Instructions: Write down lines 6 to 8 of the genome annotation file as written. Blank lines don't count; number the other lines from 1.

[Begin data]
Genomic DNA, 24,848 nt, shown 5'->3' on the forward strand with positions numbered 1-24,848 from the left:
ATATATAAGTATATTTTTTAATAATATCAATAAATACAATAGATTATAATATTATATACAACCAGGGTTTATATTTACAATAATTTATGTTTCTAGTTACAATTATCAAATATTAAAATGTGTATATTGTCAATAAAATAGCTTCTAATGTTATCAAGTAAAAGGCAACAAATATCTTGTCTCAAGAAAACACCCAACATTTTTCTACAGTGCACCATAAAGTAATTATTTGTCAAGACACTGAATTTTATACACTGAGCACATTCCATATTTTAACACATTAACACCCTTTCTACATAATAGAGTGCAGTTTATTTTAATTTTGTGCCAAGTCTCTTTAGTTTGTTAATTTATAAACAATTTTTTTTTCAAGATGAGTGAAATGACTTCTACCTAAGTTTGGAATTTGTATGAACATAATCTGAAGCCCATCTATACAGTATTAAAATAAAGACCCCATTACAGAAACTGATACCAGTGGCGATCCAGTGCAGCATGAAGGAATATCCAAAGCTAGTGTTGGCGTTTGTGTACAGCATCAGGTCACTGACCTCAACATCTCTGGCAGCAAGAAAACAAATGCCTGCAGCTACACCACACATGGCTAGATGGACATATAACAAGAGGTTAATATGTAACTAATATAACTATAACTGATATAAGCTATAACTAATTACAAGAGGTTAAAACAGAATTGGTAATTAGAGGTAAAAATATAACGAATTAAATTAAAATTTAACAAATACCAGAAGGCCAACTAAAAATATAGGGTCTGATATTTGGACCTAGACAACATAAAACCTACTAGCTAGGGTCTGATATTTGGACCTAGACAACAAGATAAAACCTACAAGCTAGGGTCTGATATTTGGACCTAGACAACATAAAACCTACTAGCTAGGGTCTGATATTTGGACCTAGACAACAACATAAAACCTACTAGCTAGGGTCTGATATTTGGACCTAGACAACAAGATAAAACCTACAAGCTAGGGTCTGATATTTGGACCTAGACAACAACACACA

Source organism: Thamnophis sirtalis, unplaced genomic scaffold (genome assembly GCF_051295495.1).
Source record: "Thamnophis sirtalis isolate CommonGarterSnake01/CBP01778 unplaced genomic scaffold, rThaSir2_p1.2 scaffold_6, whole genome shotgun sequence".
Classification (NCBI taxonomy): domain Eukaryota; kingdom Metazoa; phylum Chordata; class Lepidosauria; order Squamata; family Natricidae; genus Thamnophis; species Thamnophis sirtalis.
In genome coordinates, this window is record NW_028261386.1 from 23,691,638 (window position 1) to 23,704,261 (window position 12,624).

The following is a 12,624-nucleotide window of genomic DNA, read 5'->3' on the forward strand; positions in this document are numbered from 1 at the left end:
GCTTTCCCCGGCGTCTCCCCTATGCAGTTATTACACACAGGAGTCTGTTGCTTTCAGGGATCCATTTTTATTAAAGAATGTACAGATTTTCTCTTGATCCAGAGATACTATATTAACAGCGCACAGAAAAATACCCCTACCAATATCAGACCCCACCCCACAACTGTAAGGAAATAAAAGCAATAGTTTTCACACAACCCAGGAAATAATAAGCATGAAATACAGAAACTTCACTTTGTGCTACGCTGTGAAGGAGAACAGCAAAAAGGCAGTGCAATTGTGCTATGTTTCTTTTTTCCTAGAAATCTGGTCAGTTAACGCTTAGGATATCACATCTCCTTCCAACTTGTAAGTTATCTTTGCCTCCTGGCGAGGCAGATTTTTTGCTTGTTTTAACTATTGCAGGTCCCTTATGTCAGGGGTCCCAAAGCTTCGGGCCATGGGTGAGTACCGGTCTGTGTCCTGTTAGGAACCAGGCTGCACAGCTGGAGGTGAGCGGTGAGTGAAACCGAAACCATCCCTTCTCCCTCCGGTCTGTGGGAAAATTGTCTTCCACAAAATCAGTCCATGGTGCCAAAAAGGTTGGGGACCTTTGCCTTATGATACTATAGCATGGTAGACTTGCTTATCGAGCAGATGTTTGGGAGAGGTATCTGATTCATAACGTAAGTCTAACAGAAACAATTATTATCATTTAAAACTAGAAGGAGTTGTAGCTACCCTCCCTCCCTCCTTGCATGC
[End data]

In genome coordinates, this window is record NW_028261386.1 from 23,691,638 (window position 1) to 23,704,261 (window position 12,624).

The following is a 12,624-nucleotide window of genomic DNA, read 5'->3' on the forward strand; positions in this document are numbered from 1 at the left end:
GCTTTCCCCGGCGTCTCCCCTATGCAGTTATTACACACAGGAGTCTGTTGCTTTCAGGGATCCATTTTTATTAAAGAATGTACAGATTTTCTCTTGATCCAGAGATACTATATTAACAGCGCACAGAAAAATACCCCTACCAATATCAGACCCCACCCCACAACTGTAAGGAAATAAAAGCAATAGTTTTCACACAACCCAGGAAATAATAAGCATGAAATACAGAAACTTCACTTTGTGCTACGCTGTGAAGGAGAACAGCAAAAAGGCAGTGCAATTGTGCTATGTTTCTTTTTTCCTAGAAATCTGGTCAGTTAACGCTTAGGATATCACATCTCCTTCCAACTTGTAAGTTATCTTTGCCTCCTGGCGAGGCAGATTTTTTGCTTGTTTTAACTATTGCAGGTCCCTTATGTCAGGGGTCCCAAAGCTTCGGGCCATGGGTGAGTACCGGTCTGTGTCCTGTTAGGAACCAGGCTGCACAGCTGGAGGTGAGCGGTGAGTGAAACCGAAACCATCCCTTCTCCCTCCGGTCTGTGGGAAAATTGTCTTCCACAAAATCAGTCCATGGTGCCAAAAAGGTTGGGGACCTTTGCCTTATGATACTATAGCATGGTAGACTTGCTTATCGAGCAGATGTTTGGGAGAGGTATCTGATTCATAACGTAAGTCTAACAGAAACAATTATTATCATTTAAAACTAGAAGGAGTTGTAGCTACCCTCCCTCCCTCCTTGCATGC